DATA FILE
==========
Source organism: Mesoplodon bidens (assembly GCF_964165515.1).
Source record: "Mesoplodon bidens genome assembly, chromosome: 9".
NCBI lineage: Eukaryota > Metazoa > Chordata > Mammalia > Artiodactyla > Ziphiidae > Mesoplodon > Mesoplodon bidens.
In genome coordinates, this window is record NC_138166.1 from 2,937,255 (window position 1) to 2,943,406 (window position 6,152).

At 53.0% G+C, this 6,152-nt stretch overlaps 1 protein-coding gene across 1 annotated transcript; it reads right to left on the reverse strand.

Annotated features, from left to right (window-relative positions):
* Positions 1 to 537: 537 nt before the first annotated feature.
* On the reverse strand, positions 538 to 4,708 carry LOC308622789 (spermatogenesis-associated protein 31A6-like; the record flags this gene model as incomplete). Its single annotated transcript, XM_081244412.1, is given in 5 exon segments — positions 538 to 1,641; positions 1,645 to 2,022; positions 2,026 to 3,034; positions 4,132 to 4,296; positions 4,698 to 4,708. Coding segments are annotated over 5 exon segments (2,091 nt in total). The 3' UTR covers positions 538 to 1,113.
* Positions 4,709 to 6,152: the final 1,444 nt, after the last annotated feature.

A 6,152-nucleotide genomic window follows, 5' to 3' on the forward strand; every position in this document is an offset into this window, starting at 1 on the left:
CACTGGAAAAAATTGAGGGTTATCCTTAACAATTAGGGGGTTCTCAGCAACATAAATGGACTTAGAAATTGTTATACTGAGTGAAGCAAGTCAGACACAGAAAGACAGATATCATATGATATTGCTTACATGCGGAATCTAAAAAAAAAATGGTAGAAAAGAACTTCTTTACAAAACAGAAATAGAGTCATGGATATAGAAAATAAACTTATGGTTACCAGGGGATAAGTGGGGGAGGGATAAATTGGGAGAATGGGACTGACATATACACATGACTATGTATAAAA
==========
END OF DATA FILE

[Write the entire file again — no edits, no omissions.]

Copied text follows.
Source organism: Mesoplodon bidens (assembly GCF_964165515.1).
Source record: "Mesoplodon bidens genome assembly, chromosome: 9".
NCBI lineage: Eukaryota > Metazoa > Chordata > Mammalia > Artiodactyla > Ziphiidae > Mesoplodon > Mesoplodon bidens.
In genome coordinates, this window is record NC_138166.1 from 2,937,255 (window position 1) to 2,943,406 (window position 6,152).

At 53.0% G+C, this 6,152-nt stretch overlaps 1 protein-coding gene across 1 annotated transcript; it reads right to left on the reverse strand.

Annotated features, from left to right (window-relative positions):
* Positions 1 to 537: 537 nt before the first annotated feature.
* On the reverse strand, positions 538 to 4,708 carry LOC308622789 (spermatogenesis-associated protein 31A6-like; the record flags this gene model as incomplete). Its single annotated transcript, XM_081244412.1, is given in 5 exon segments — positions 538 to 1,641; positions 1,645 to 2,022; positions 2,026 to 3,034; positions 4,132 to 4,296; positions 4,698 to 4,708. Coding segments are annotated over 5 exon segments (2,091 nt in total). The 3' UTR covers positions 538 to 1,113.
* Positions 4,709 to 6,152: the final 1,444 nt, after the last annotated feature.

A 6,152-nucleotide genomic window follows, 5' to 3' on the forward strand; every position in this document is an offset into this window, starting at 1 on the left:
CACTGGAAAAAATTGAGGGTTATCCTTAACAATTAGGGGGTTCTCAGCAACATAAATGGACTTAGAAATTGTTATACTGAGTGAAGCAAGTCAGACACAGAAAGACAGATATCATATGATATTGCTTACATGCGGAATCTAAAAAAAAAATGGTAGAAAAGAACTTCTTTACAAAACAGAAATAGAGTCATGGATATAGAAAATAAACTTATGGTTACCAGGGGATAAGTGGGGGAGGGATAAATTGGGAGAATGGGACTGACATATACACATGACTATGTATAAAA